In attempts to reduce cost and increase sensitivity of taste sensors we have found out that a novel, inexpensive set of chrome-deposited electrodes may be used in impedance spectroscopy measurements for sensing with great performance. High sensitivity is demonstrated by detecting, reproducibly, μM amounts of NaCl, HCl, sucrose, which represent basic tastes, and Cu2+ ions. This high sensitivity can also be used to distinguish complex liquids such as wines. Surprisingly, there was no need to cover the metal electrodes with nanostructured films of organic sensitive materials, which further reduces the cost of the sensing units. This sensitivity is attributed to interface effects between the metal electrodes and the liquid samples, which may be investigated with atomic force spectroscopy as illustrated in this paper.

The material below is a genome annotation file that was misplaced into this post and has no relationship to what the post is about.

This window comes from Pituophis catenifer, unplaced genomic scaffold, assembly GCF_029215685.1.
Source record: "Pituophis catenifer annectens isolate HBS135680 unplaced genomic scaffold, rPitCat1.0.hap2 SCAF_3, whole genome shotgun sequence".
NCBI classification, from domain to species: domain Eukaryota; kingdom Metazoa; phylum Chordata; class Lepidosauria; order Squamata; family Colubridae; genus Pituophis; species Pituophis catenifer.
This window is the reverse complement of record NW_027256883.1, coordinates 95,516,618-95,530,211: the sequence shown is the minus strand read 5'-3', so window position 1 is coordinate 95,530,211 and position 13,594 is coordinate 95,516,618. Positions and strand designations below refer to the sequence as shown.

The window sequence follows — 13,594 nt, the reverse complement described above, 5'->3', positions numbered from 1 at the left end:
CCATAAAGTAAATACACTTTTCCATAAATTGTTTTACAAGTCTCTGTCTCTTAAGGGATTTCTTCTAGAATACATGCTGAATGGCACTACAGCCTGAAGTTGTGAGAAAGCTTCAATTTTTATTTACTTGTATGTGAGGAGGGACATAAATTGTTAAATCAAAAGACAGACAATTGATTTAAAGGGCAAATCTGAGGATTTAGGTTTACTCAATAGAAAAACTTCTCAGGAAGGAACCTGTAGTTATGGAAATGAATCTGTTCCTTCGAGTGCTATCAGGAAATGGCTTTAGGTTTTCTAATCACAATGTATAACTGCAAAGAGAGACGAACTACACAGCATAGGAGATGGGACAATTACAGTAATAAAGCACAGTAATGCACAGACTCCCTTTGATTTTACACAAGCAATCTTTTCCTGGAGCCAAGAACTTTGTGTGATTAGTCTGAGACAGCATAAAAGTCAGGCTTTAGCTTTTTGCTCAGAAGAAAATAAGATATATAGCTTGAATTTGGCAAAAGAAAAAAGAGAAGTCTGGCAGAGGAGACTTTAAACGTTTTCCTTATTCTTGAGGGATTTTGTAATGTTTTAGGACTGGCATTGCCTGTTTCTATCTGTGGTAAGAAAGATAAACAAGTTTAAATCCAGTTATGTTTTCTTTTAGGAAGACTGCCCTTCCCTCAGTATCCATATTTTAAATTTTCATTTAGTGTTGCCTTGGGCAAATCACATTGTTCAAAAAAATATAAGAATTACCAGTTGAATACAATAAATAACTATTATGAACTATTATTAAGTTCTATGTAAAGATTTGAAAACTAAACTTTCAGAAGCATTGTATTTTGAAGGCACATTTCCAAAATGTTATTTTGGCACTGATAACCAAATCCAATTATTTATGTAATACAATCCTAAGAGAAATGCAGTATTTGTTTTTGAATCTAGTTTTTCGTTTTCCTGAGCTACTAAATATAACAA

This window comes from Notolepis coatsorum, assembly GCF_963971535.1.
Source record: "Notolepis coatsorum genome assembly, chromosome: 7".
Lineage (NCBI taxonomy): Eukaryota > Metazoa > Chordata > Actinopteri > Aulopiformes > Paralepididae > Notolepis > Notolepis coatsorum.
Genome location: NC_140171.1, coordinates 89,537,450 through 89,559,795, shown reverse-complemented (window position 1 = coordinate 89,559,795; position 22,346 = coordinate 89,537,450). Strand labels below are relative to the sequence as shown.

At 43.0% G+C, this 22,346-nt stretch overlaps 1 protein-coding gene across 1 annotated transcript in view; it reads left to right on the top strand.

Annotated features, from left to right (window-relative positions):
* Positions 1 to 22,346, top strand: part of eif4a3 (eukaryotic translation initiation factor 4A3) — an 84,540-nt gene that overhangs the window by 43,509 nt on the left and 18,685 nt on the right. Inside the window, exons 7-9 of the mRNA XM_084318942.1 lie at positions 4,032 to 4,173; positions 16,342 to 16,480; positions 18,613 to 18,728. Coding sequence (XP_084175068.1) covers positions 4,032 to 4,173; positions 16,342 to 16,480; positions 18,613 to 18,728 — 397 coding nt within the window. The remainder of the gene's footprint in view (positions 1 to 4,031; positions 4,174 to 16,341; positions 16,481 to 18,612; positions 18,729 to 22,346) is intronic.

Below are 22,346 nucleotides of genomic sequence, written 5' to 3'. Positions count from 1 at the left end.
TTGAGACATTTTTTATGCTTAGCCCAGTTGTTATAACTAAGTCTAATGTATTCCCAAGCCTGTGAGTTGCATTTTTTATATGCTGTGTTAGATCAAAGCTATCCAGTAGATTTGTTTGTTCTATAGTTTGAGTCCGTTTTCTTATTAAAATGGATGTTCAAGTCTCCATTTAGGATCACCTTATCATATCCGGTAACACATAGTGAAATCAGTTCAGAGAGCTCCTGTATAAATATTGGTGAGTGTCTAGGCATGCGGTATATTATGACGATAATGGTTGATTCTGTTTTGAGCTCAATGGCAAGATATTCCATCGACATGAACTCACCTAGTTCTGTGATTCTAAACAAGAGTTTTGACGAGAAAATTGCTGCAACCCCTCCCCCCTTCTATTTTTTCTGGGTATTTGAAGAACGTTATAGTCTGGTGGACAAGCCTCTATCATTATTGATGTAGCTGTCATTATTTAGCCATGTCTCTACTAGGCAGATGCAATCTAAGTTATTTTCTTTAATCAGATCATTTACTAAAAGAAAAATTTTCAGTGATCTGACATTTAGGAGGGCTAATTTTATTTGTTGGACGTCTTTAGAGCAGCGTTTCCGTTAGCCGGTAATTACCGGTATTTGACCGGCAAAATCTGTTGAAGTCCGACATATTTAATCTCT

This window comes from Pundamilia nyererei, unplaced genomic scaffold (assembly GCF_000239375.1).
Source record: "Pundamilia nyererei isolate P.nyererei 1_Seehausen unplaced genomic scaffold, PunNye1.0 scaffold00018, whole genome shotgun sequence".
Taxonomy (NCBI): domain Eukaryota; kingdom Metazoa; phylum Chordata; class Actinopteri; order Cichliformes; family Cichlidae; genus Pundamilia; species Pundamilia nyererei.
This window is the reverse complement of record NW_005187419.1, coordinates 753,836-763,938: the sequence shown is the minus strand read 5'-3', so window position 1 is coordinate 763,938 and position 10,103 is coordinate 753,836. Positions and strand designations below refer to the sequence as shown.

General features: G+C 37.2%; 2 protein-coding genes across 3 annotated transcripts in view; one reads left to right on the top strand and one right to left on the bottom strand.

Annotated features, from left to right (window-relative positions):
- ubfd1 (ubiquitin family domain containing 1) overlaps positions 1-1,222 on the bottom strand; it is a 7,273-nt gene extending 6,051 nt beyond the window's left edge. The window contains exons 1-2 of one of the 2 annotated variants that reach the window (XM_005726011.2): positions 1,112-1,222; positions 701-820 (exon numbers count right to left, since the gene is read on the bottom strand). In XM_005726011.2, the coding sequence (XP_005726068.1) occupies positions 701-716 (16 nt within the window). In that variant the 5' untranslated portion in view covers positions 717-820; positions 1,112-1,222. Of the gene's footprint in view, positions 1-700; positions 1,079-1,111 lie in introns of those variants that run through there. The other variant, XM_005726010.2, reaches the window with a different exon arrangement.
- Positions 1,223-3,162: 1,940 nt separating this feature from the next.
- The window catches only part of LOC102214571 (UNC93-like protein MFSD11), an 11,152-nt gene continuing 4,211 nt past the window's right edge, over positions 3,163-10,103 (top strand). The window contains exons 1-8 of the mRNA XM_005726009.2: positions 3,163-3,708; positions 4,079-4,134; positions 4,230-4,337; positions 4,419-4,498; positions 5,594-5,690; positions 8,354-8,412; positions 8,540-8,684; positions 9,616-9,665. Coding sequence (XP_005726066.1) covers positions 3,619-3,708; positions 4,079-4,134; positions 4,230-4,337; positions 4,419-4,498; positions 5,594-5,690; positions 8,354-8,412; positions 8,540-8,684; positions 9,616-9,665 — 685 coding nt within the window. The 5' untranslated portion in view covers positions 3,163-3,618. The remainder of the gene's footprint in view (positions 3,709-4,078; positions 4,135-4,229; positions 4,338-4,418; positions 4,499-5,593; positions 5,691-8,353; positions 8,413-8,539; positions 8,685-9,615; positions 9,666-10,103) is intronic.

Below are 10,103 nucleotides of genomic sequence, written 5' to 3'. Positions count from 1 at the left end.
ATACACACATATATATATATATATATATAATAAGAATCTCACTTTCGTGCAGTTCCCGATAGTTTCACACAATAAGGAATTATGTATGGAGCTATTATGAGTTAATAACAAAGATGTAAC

Mendeley saves you time finding and organizing research
Choose a citation style from the tabs below